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NFL Draft: Analyzing the Premiere Talent Headed to the NFC

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CLEVELAND, Ohio — The 1st round of the 2021 NFL Draft has come and gone. How did the NFC teams fair in Cleveland? Take a look at our full NFC breakdown.

San Francisco 49ers

Pick No. 3 – Trey Lance, QB, North Dakota State

Trey Lance has all the physical tools to play quarterback at the next level. He is listed at 6-foot-4 and 226 pounds and is an incredible athlete. As a sophomore in 2019, Lance dazzled the FCS level with 2789 yards, 28 touchdowns, and 0 interceptions. He led NDSU to a perfect 16-0 season to win the FCS National Championship in his lone year as the starter. 

The major risk for Lance is his lack of experience. After doubts about his readiness to play QB at the FBS level, he comes to the NFL with just 16 collegiate starts. Now, Lance steps into the QB of the future role in San Francisco.

Grade: A-

Lance was the third consecutive quarterback off the board in this draft; it is only the 2nd time in the common era that three quarterbacks led off the draft. Time will tell if this class of QB’s can live up to the hype. However, Lance seems to be a great fit in San Francisco if his athleticism can translate to a pro game. 

Atlanta Falcons

Pick No. 4 – Kyle Pitts, TE, Florida

Pitts was hailed as the best non-QB player in this draft and was the first position player off the board. He is the most unique athlete in this class; combine his 6’6” 245-pound frame with his 4.44 40-yard dash time and you have a one-of-a-kind receiver/tight end hybrid.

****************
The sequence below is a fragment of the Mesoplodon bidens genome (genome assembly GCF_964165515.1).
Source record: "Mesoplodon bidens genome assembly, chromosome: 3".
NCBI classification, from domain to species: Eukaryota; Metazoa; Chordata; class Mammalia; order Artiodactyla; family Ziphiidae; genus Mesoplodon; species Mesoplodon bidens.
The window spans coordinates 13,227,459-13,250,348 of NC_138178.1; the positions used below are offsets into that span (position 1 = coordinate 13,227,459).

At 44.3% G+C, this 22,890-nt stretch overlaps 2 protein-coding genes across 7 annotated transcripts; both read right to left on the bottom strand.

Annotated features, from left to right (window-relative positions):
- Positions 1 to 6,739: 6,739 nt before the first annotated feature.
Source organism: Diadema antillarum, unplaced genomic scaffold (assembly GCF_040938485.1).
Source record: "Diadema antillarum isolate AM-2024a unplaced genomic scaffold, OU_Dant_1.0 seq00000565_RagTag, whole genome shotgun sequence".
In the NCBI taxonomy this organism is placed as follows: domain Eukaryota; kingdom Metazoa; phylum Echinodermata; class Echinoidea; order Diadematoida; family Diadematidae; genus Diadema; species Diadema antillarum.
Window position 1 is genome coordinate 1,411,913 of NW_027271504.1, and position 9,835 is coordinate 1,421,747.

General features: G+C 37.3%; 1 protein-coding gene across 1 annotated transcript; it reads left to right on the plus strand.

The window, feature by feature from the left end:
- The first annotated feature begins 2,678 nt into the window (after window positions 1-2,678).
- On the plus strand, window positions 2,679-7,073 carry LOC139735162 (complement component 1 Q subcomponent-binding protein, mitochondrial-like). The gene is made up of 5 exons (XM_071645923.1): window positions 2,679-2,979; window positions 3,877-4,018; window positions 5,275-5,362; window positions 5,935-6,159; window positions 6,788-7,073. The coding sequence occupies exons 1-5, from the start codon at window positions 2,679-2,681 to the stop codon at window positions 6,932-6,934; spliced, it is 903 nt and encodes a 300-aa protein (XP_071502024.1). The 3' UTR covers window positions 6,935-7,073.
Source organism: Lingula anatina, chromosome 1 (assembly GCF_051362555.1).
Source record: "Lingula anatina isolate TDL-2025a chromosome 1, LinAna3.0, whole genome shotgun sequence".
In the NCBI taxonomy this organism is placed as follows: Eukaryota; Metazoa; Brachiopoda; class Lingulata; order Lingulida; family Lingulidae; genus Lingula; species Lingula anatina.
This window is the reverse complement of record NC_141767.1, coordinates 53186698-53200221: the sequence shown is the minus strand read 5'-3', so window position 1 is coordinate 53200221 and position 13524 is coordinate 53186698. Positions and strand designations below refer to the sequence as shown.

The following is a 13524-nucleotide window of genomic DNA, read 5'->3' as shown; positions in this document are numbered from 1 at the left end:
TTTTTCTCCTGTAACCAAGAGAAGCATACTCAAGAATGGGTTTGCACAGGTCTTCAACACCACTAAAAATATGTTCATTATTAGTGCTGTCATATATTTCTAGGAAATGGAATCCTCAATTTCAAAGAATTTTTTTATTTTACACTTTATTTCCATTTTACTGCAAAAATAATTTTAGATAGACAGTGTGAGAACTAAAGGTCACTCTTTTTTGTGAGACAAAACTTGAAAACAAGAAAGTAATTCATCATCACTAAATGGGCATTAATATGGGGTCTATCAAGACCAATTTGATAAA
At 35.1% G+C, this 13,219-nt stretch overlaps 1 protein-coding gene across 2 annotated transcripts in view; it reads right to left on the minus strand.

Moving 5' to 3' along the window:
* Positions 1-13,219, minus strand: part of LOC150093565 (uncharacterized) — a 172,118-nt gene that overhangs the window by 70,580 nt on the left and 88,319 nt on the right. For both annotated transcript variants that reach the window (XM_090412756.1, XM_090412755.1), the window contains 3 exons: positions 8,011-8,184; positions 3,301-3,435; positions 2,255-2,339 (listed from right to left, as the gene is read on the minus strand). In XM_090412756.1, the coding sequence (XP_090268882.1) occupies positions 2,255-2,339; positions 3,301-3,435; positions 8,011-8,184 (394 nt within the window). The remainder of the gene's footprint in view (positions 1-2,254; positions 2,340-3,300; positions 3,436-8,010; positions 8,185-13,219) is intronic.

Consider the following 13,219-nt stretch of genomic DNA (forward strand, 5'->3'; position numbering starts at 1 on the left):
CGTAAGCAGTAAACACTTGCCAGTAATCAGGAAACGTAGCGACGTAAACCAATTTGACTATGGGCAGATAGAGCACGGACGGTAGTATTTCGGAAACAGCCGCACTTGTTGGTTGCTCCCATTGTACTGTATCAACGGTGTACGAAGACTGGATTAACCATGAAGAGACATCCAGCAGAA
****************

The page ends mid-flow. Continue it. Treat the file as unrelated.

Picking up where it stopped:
With a crack at the top quarterbacks left, the Falcons showed their commitment to current starter Matt Ryan. Rather than draft his replacement, they give him a young target to bolster the offense.

Grade: A

Detroit Lions

Pick No. 7 – Penei Sewell, OT, Oregon

The first tackle off the board was no shock as Penei Sewell went to the Lions. Sewell was the top tackle on every draft board following his impressive pro day. At 6’5”, 331 pounds, he fits the frame of a prototype tackle at the NFL level. Scouts question his explosiveness, but there is no doubt Sewell has the chance to be a cornerstone tackle.

With needs at almost every position on the field, the Lions could not miss with the 7th pick. They broke the trend of the night as every other top ten pick was a skill position player. The Lions move forward into another rebuild with a building block for the future.

Grade: B+

Scouts were not high on the crop of lineman in the draft this year. Meanwhile, passing on Justin Fields meant a division rival was able to scoop him up. As Fields and Sewell progress in front of our eyes, will the Lions regret passing on Fields?

Carolina Panthers

Pick No. 8 – Jaycee Horn, CB, South Carolina

The Panthers had the choice between the Horn and Patrick Surtain II and chose Horn. He stood out as an impressive man coverage defender with a chance to play immediately at the next level. Scouts noted Horn’s tendency to hold receivers and rely on physical play rather than footwork. Still, he has a high upside and can contribute to a team immediately. 

The Panthers’ defense was in need, so picking up the first corner off the board was not a shock. Still, passing on a guy like Surtain II will be looked skeptically at as both players’ careers progress.